While we're tapping into our international network for some exotic psych workouts let's go with one more dynamite track, this time from Zambia's WITCH (an acronym for We Intent to Cause Havoc), who are one of the most popular Zambian rock bands ever (known as "Zamrock" for short). They've been around since the 70s (with a long hiatus starting in the mid-80s) and they've seen a surge of popularity lately due to sudden interest in their early records. To capitalize, they now have a new record in 2023. But is the magic still there? Answer: a resounding yes! As you might expect with such a long-lived group, only one of its original members remains, but the crucial one, thankfully. Bandleader Jagari Chanda guides a group of new members all intent on carrying the band's torch well into the 21st century. Suffice it to say, no matter who is in the band now, the album absolutely smokes, and if "Waile" is the new sound of Zamrock sign me up for a pallet-load of this shit.

17 "Love Comes and Goes" | Layng Martine Jr.

Why We Like It

This is a warm story. Layng Martine Jr. is a member of the Nashville Songwriters Hall of Fame, writing songs for artists as diverse as Elvis, the Pointer Sisters, and Trisha Yearwood among many others. His music producer son, Tucker Martine, thought it would be cool to have his dad record some of his own songs from over the years and put out an album. Tucker chose the songs, Layng sang 'em. Pretty cool idea. End of story. But not quite. I'm not sure anyone was prepared for how good this record turned out. It was no surprise the songwriting was top-notch, of course, that was never in question. What most weren't prepared for was the sound of the 80-year-old Layng's boyish voice, amazingly preserved and fresh sounding like it was coming from someone less than half his age. The entire record is a revelation, an absolute charmer of the highest order, and its mere existence in my record collection makes me so so happy. Hard to pick a single track, but "Love Comes and Goes" is a little pop gem that I could've heard Nick Lowe or Dave Edmunds killing back in the 80s. Please give this gem of record a chance, I beg of you.

18 "We Should Be Together" | The Wedding Present

Why We Like It

In 2022, David Gedge, leader of the long-running British indie-pop band the Wedding Present, decided to release a double-A-sided single every month for a year. A fun idea, but not a new one. He'd done the same thing in 1992 (eventually compiled on the CDs Hit Parade 1 and 2). Well, the current effort resulted in twelve of the songs hitting the British charts triggering a collector's feeding frenzy over the elusive vinyl singles. Thankfully, another double-LP compilation, 24 Songs, has all the singles in one spot and the overall quality is remarkably consistent. It's highly recommended that you snag a copy ASAP. Gedge's brand of jangly indie-pop sounds crisp and fresh to these ears and there's not a single clunker among the two-dozen tracks. Which makes for a difficult pick here, but give a quick spin to the charming duet "We Should Be Together," which features Louise Wener of the Britpop band Sleeper, the band who originally wrote the song, but never recorded it. When Sleeper guitarist Jon Stewart (not that one) joined the Wedding Present in 2019, he played Gedge the old song and Gedge loved it. So here you have it once and for all, a track that sounds to me like a lost classic single from the golden age of Britpop.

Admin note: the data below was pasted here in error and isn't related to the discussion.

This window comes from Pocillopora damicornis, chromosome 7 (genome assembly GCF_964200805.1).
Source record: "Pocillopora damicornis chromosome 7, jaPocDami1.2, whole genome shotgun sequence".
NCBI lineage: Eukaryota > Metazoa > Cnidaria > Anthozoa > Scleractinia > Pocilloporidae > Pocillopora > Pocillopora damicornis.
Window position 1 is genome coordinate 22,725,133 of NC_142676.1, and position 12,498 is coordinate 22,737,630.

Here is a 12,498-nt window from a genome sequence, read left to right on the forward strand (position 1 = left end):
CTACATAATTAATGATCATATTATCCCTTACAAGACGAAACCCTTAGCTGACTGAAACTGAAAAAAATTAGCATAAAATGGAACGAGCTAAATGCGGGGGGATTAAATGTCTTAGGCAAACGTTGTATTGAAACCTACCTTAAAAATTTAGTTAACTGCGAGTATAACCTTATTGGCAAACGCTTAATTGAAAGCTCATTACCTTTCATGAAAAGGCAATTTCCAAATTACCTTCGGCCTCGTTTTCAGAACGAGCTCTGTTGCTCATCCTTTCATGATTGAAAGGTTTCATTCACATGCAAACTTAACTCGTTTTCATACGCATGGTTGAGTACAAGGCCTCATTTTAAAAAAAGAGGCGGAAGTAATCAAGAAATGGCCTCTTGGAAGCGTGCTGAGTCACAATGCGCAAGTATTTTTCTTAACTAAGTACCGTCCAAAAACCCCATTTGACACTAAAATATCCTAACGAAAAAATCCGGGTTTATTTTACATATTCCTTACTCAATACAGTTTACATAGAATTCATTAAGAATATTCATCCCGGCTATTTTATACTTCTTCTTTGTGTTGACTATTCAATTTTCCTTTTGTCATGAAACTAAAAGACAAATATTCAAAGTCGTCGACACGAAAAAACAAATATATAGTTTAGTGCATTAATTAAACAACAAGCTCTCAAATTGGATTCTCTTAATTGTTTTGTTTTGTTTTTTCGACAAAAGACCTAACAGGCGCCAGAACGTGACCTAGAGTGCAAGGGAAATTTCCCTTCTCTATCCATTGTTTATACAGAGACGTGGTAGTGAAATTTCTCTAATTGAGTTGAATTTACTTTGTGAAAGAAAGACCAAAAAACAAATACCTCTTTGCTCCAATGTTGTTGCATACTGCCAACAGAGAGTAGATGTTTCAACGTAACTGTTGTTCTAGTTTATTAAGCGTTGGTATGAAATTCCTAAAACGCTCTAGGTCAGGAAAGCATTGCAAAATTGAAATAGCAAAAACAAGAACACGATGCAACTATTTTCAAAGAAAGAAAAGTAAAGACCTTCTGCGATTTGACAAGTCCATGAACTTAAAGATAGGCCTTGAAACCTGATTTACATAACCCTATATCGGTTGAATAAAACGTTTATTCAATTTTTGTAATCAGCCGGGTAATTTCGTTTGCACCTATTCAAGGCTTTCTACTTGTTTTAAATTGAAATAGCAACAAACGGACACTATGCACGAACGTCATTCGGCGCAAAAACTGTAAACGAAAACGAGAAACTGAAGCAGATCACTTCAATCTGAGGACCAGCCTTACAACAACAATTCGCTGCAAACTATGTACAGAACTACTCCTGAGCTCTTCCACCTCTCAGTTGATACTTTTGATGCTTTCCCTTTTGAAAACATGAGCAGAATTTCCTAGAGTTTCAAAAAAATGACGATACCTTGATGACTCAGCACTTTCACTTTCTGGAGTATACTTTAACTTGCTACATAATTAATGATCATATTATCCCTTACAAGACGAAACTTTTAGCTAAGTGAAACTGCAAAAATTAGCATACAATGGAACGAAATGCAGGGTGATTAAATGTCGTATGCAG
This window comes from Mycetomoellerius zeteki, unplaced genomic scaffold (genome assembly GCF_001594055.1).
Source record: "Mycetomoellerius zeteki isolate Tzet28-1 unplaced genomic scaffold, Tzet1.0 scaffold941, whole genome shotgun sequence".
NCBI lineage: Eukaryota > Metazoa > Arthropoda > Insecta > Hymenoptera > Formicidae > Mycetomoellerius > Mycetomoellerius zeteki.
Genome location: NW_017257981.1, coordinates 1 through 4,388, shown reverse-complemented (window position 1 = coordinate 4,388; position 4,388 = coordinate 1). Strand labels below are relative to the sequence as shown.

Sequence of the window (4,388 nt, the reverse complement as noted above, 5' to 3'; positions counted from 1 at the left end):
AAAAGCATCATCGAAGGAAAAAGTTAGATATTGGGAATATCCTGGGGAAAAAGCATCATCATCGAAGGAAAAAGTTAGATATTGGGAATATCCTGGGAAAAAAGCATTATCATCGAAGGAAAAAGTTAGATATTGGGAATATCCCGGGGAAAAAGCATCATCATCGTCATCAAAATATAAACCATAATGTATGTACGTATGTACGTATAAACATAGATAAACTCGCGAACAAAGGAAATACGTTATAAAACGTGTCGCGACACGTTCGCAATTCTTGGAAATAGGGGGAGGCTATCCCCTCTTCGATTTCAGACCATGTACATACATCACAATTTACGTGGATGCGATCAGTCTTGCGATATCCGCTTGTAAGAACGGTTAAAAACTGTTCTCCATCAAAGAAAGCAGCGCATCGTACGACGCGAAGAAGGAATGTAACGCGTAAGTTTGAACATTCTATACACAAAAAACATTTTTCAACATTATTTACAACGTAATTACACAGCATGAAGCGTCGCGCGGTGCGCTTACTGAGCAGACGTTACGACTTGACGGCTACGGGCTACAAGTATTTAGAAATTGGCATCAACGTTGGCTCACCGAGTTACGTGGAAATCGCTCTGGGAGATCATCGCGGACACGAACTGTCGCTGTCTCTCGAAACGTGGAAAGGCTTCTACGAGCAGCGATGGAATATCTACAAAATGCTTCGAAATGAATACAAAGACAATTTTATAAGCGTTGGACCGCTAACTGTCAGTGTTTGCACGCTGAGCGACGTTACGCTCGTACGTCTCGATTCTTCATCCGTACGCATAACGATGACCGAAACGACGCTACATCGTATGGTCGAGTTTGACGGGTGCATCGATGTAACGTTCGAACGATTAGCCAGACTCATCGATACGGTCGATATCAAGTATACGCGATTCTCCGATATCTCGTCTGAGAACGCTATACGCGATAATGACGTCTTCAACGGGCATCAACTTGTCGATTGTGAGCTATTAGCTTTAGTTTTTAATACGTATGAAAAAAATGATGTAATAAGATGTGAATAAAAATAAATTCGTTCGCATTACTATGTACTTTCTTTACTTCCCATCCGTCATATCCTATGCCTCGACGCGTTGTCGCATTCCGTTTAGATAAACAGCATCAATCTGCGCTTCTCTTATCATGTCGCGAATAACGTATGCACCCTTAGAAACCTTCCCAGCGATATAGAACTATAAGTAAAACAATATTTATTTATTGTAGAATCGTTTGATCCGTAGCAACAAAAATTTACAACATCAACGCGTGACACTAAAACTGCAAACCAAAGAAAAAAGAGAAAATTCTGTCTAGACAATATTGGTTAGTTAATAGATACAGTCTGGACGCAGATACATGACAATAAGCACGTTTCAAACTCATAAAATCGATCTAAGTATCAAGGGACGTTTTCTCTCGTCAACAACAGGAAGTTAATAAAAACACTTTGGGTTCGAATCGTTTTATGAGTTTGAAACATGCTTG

19 "Dandelion" | Kristin Hersh

Why We Like It

Kristin Hersh, leader of indie-rock legends Throwing Muses, is due to put out a new solo record later this year called Clear Pond Road. While I normally try to wait until the record comes out, I just couldn't resist "Dandelion," the advance single. The Muses last album, Sun Racket from 2020, was one of their best ever and made our Top 50 list that year, with Hersh in great songwriting and singing form. In fact, her voice has gained just the perfect layer of patina with age and her wrecked poetry seems strangely fitting for the bleak times we've lived through recently. "Dandelion" continues in the same vein and makes me think we're in for something pretty special later this year. There's something beautiful about this haunting tale and the ominous haze that hovers over the whole track. A captivating listen that makes me want more.

20 "The Habsburg Jaw" | Califone

Why We Like It

I wasn't expecting Califone to check in with one of my favorite records of the year so far, but Villagers is one of 2023's most unexpected surprises. Tim Rutili's intentionally fractured and hastily reassembled folk songs are unlike anyone else's I can think of and his withering, cracking vocals perfectly complement his junk drawer creations. "The Habsburg Jaw" is a great song that also makes you learn something that you would likely have never learned otherwise. As it turns out, the Habsburgs were a German-Austrian ruling family, who to consolidate their power, often married internally. Such inbreeding apparently caused a downstream effect of physical abnormalities, like bulbous lower lips, long noses, and a jutting jawline known, you got it, as the "Habsburg jaw" (see video still above). Thanks for the lesson, Tim! The song tells you none of this of course—

I had to do my own research on the side—but it's just the kind of found information I relish and what has always made Califone's music unique. Everything about the band's music seems like it was found in a pile of discarded ephemera just waiting to be rediscovered and repurposed.

21 "I Did It" | Unloved

Why We Like It